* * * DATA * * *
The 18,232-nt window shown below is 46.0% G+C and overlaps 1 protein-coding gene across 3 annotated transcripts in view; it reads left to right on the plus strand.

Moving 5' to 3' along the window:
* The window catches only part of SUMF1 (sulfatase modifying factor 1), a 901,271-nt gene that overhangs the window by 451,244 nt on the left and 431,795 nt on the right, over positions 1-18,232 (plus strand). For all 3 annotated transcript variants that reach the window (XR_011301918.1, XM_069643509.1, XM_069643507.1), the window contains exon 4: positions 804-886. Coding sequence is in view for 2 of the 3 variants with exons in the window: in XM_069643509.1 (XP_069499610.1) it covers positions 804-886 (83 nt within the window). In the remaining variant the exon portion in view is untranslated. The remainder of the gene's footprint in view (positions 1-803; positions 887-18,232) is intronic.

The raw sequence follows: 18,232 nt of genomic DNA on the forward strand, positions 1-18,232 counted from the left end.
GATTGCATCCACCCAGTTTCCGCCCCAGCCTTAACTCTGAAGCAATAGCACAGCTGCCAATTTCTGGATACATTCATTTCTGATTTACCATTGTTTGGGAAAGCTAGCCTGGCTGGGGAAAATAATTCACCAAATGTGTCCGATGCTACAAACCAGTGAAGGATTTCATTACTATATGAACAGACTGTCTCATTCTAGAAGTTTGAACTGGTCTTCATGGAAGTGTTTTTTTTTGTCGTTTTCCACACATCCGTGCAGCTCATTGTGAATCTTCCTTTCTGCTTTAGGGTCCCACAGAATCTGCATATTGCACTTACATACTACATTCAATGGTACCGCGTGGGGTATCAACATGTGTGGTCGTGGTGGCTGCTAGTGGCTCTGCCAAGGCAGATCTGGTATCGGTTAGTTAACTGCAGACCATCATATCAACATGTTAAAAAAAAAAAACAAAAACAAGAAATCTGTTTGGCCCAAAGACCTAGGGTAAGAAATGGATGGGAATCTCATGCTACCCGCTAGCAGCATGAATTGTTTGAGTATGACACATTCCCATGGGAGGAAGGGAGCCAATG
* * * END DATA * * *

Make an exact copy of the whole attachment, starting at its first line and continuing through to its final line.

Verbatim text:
The 18,232-nt window shown below is 46.0% G+C and overlaps 1 protein-coding gene across 3 annotated transcripts in view; it reads left to right on the plus strand.

Moving 5' to 3' along the window:
* The window catches only part of SUMF1 (sulfatase modifying factor 1), a 901,271-nt gene that overhangs the window by 451,244 nt on the left and 431,795 nt on the right, over positions 1-18,232 (plus strand). For all 3 annotated transcript variants that reach the window (XR_011301918.1, XM_069643509.1, XM_069643507.1), the window contains exon 4: positions 804-886. Coding sequence is in view for 2 of the 3 variants with exons in the window: in XM_069643509.1 (XP_069499610.1) it covers positions 804-886 (83 nt within the window). In the remaining variant the exon portion in view is untranslated. The remainder of the gene's footprint in view (positions 1-803; positions 887-18,232) is intronic.

The raw sequence follows: 18,232 nt of genomic DNA on the forward strand, positions 1-18,232 counted from the left end.
GATTGCATCCACCCAGTTTCCGCCCCAGCCTTAACTCTGAAGCAATAGCACAGCTGCCAATTTCTGGATACATTCATTTCTGATTTACCATTGTTTGGGAAAGCTAGCCTGGCTGGGGAAAATAATTCACCAAATGTGTCCGATGCTACAAACCAGTGAAGGATTTCATTACTATATGAACAGACTGTCTCATTCTAGAAGTTTGAACTGGTCTTCATGGAAGTGTTTTTTTTTGTCGTTTTCCACACATCCGTGCAGCTCATTGTGAATCTTCCTTTCTGCTTTAGGGTCCCACAGAATCTGCATATTGCACTTACATACTACATTCAATGGTACCGCGTGGGGTATCAACATGTGTGGTCGTGGTGGCTGCTAGTGGCTCTGCCAAGGCAGATCTGGTATCGGTTAGTTAACTGCAGACCATCATATCAACATGTTAAAAAAAAAAAACAAAAACAAGAAATCTGTTTGGCCCAAAGACCTAGGGTAAGAAATGGATGGGAATCTCATGCTACCCGCTAGCAGCATGAATTGTTTGAGTATGACACATTCCCATGGGAGGAAGGGAGCCAATG